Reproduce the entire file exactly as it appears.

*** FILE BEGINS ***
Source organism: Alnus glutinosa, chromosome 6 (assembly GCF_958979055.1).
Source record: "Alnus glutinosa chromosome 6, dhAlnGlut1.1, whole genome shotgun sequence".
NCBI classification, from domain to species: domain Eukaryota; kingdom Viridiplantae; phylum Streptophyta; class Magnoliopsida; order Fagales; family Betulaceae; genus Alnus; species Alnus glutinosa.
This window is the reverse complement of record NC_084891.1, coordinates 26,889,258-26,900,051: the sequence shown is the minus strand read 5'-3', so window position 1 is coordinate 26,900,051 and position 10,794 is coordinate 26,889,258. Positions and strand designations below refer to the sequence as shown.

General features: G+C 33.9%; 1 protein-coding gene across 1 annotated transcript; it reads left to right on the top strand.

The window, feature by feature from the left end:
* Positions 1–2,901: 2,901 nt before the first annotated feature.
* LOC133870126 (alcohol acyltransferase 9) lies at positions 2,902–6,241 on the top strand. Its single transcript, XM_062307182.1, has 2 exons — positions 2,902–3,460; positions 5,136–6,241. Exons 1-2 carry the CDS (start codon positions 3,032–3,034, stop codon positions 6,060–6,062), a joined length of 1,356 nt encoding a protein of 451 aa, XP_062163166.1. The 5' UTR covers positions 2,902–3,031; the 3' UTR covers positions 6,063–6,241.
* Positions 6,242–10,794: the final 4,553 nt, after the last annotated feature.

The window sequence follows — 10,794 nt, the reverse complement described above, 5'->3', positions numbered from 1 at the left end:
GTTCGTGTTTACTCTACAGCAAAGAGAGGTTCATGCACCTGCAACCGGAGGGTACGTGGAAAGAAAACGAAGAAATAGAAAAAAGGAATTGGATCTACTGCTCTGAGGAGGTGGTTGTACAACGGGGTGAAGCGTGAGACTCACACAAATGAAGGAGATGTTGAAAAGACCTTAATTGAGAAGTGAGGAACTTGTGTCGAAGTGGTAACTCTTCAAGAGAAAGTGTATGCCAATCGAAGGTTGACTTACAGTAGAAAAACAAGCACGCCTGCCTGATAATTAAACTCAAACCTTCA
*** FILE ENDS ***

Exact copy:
Source organism: Alnus glutinosa, chromosome 6 (assembly GCF_958979055.1).
Source record: "Alnus glutinosa chromosome 6, dhAlnGlut1.1, whole genome shotgun sequence".
NCBI classification, from domain to species: domain Eukaryota; kingdom Viridiplantae; phylum Streptophyta; class Magnoliopsida; order Fagales; family Betulaceae; genus Alnus; species Alnus glutinosa.
This window is the reverse complement of record NC_084891.1, coordinates 26,889,258-26,900,051: the sequence shown is the minus strand read 5'-3', so window position 1 is coordinate 26,900,051 and position 10,794 is coordinate 26,889,258. Positions and strand designations below refer to the sequence as shown.

General features: G+C 33.9%; 1 protein-coding gene across 1 annotated transcript; it reads left to right on the top strand.

The window, feature by feature from the left end:
* Positions 1–2,901: 2,901 nt before the first annotated feature.
* LOC133870126 (alcohol acyltransferase 9) lies at positions 2,902–6,241 on the top strand. Its single transcript, XM_062307182.1, has 2 exons — positions 2,902–3,460; positions 5,136–6,241. Exons 1-2 carry the CDS (start codon positions 3,032–3,034, stop codon positions 6,060–6,062), a joined length of 1,356 nt encoding a protein of 451 aa, XP_062163166.1. The 5' UTR covers positions 2,902–3,031; the 3' UTR covers positions 6,063–6,241.
* Positions 6,242–10,794: the final 4,553 nt, after the last annotated feature.

The window sequence follows — 10,794 nt, the reverse complement described above, 5'->3', positions numbered from 1 at the left end:
GTTCGTGTTTACTCTACAGCAAAGAGAGGTTCATGCACCTGCAACCGGAGGGTACGTGGAAAGAAAACGAAGAAATAGAAAAAAGGAATTGGATCTACTGCTCTGAGGAGGTGGTTGTACAACGGGGTGAAGCGTGAGACTCACACAAATGAAGGAGATGTTGAAAAGACCTTAATTGAGAAGTGAGGAACTTGTGTCGAAGTGGTAACTCTTCAAGAGAAAGTGTATGCCAATCGAAGGTTGACTTACAGTAGAAAAACAAGCACGCCTGCCTGATAATTAAACTCAAACCTTCA